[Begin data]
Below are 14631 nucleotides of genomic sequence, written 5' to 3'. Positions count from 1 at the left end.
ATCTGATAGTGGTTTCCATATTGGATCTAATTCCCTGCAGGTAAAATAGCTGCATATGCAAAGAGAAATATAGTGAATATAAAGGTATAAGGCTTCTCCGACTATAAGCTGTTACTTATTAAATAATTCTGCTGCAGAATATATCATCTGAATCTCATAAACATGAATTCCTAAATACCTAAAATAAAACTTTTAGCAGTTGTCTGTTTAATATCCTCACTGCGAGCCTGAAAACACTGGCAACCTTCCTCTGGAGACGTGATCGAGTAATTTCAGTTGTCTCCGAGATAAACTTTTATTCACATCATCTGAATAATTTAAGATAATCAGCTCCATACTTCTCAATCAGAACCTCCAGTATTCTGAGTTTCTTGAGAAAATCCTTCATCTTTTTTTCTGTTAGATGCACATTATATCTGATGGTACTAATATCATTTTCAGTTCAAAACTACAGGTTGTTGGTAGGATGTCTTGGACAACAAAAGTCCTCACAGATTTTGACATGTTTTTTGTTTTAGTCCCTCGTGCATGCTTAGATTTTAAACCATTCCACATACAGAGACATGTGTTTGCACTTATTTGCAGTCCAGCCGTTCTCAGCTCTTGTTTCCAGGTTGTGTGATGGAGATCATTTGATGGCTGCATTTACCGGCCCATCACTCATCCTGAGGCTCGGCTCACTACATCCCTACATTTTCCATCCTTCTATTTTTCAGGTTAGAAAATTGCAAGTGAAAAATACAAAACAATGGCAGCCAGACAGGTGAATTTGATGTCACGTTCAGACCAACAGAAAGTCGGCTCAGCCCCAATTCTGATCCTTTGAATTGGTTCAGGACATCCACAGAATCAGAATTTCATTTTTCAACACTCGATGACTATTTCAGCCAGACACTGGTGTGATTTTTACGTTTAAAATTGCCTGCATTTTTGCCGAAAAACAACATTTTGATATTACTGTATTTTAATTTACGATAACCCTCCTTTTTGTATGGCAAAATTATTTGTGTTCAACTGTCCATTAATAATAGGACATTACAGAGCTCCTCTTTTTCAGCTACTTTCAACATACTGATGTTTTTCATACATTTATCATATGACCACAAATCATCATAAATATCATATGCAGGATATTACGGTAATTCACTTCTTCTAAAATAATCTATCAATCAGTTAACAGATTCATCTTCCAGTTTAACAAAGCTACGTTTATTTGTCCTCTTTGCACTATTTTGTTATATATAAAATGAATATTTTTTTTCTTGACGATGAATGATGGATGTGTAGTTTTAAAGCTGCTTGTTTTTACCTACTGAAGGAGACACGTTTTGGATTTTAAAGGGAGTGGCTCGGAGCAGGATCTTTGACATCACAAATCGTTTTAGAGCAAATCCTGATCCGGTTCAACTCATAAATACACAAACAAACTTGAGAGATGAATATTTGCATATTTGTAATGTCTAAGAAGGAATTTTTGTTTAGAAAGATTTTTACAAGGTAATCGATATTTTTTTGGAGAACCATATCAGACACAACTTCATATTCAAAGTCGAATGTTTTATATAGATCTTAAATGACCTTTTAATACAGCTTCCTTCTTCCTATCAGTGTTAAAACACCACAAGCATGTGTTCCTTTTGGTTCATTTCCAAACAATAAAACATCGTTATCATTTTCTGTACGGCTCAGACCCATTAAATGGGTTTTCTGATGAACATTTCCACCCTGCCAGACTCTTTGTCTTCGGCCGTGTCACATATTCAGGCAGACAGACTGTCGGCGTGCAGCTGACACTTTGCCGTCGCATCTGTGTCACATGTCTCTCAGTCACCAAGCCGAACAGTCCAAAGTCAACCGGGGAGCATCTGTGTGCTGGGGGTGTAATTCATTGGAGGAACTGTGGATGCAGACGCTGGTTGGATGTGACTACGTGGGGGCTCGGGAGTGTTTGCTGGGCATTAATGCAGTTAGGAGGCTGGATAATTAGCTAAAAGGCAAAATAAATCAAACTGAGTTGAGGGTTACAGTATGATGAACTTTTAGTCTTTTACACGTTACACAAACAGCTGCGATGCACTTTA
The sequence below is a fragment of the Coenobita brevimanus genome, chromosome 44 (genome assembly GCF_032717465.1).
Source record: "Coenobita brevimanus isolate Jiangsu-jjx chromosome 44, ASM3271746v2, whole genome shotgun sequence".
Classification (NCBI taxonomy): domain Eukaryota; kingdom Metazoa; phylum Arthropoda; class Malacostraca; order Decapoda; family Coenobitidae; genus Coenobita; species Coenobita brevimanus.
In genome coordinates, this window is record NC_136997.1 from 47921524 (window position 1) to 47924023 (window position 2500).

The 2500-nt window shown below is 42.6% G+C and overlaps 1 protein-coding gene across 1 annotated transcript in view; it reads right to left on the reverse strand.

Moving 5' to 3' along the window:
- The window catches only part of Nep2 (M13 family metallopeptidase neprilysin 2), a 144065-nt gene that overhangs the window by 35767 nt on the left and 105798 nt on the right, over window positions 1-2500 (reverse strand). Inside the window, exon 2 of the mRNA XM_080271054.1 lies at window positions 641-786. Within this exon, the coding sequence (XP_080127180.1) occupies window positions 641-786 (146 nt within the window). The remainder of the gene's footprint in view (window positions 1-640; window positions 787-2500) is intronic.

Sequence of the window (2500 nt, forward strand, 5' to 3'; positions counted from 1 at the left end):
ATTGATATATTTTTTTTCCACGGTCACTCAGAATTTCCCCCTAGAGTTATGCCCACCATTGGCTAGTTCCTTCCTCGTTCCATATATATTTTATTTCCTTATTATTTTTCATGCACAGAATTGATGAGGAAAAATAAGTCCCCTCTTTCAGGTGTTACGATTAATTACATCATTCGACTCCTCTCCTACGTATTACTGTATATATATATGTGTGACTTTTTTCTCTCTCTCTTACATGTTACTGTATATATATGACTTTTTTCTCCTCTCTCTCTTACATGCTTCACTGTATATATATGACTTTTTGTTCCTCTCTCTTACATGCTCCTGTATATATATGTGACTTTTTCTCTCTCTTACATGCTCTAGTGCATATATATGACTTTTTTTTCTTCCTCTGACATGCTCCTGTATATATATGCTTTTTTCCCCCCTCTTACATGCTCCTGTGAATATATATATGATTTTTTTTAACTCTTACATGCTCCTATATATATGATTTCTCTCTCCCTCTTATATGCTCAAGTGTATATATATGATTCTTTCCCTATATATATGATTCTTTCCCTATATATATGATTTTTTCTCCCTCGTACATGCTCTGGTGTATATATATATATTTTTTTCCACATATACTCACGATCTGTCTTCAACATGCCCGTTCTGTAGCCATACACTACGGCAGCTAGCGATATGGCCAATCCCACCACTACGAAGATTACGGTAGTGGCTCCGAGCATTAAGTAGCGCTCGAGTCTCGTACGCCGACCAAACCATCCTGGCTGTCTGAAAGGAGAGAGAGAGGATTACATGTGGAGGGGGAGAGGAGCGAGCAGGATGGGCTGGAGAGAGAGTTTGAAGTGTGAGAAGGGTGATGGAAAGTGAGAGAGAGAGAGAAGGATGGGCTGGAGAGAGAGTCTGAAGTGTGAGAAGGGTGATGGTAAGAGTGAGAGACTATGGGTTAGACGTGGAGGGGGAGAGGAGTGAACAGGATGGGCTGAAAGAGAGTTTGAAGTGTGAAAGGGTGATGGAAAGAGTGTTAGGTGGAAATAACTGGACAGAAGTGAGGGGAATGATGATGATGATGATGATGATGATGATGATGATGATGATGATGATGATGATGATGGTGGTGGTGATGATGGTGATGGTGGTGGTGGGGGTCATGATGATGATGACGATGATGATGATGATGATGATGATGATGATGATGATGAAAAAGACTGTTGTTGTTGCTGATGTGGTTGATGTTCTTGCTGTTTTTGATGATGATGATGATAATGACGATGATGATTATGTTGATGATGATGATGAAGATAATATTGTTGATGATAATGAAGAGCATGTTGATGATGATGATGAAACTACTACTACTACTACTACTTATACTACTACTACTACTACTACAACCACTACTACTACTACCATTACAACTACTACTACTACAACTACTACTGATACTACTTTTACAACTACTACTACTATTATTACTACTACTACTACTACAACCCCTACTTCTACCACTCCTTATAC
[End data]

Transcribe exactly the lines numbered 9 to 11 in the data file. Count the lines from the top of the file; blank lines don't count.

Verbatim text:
- The window catches only part of Nep2 (M13 family metallopeptidase neprilysin 2), a 144065-nt gene that overhangs the window by 35767 nt on the left and 105798 nt on the right, over window positions 1-2500 (reverse strand). Inside the window, exon 2 of the mRNA XM_080271054.1 lies at window positions 641-786. Within this exon, the coding sequence (XP_080127180.1) occupies window positions 641-786 (146 nt within the window). The remainder of the gene's footprint in view (window positions 1-640; window positions 787-2500) is intronic.

Sequence of the window (2500 nt, forward strand, 5' to 3'; positions counted from 1 at the left end):
ATTGATATATTTTTTTTCCACGGTCACTCAGAATTTCCCCCTAGAGTTATGCCCACCATTGGCTAGTTCCTTCCTCGTTCCATATATATTTTATTTCCTTATTATTTTTCATGCACAGAATTGATGAGGAAAAATAAGTCCCCTCTTTCAGGTGTTACGATTAATTACATCATTCGACTCCTCTCCTACGTATTACTGTATATATATATGTGTGACTTTTTTCTCTCTCTCTTACATGTTACTGTATATATATGACTTTTTTCTCCTCTCTCTCTTACATGCTTCACTGTATATATATGACTTTTTGTTCCTCTCTCTTACATGCTCCTGTATATATATGTGACTTTTTCTCTCTCTTACATGCTCTAGTGCATATATATGACTTTTTTTTCTTCCTCTGACATGCTCCTGTATATATATGCTTTTTTCCCCCCTCTTACATGCTCCTGTGAATATATATATGATTTTTTTTAACTCTTACATGCTCCTATATATATGATTTCTCTCTCCCTCTTATATGCTCAAGTGTATATATATGATTCTTTCCCTATATATATGATTCTTTCCCTATATATATGATTTTTTCTCCCTCGTACATGCTCTGGTGTATATATATATATTTTTTTCCACATATACTCACGATCTGTCTTCAACATGCCCGTTCTGTAGCCATACACTACGGCAGCTAGCGATATGGCCAATCCCACCACTACGAAGATTACGGTAGTGGCTCCGAGCATTAAGTAGCGCTCGAGTCTCGTACGCCGACCAAACCATCCTGGCTGTCTGAAAGGAGAGAGAGAGGATTACATGTGGAGGGGGAGAGGAGCGAGCAGGATGGGCTGGAGAGAGAGTTTGAAGTGTGAGAAGGGTGATGGAAAGTGAGAGAGAGAGAGAAGGATGGGCTGGAGAGAGAGTCTGAAGTGTGAGAAGGGTGATGGTAAGAGTGAGAGACTATGGGTTAGACGTGGAGGGGGAGAGGAGTGAACAGGATGGGCTGAAAGAGAGTTTGAAGTGTGAAAGGGTGATGGAAAGAGTGTTAGGTGGAAATAACTGGACAGAAGTGAGGGGAATGATGATGATGATGATGATGATGATGATGATGATGATGATGATGATGATGATGATGGTGGTGGTGATGATGGTGATGGTGGTGGTGGGGGTCATGATGATGATGACGATGATGATGATGATGATGATGATGATGATGATGATGAAAAAGACTGTTGTTGTTGCTGATGTGGTTGATGTTCTTGCTGTTTTTGATGATGATGATGATAATGACGATGATGATTATGTTGATGATGATGATGAAGATAATATTGTTGATGATAATGAAGAGCATGTTGATGATGATGATGAAACTACTACTACTACTACTACTTATACTACTACTACTACTACTACAACCACTACTACTACTACCATTACAACTACTACTACTACAACTACTACTGATACTACTTTTACAACTACTACTACTATTATTACTACTACTACTACTACAACCCCTACTTCTACCACTCCTTATAC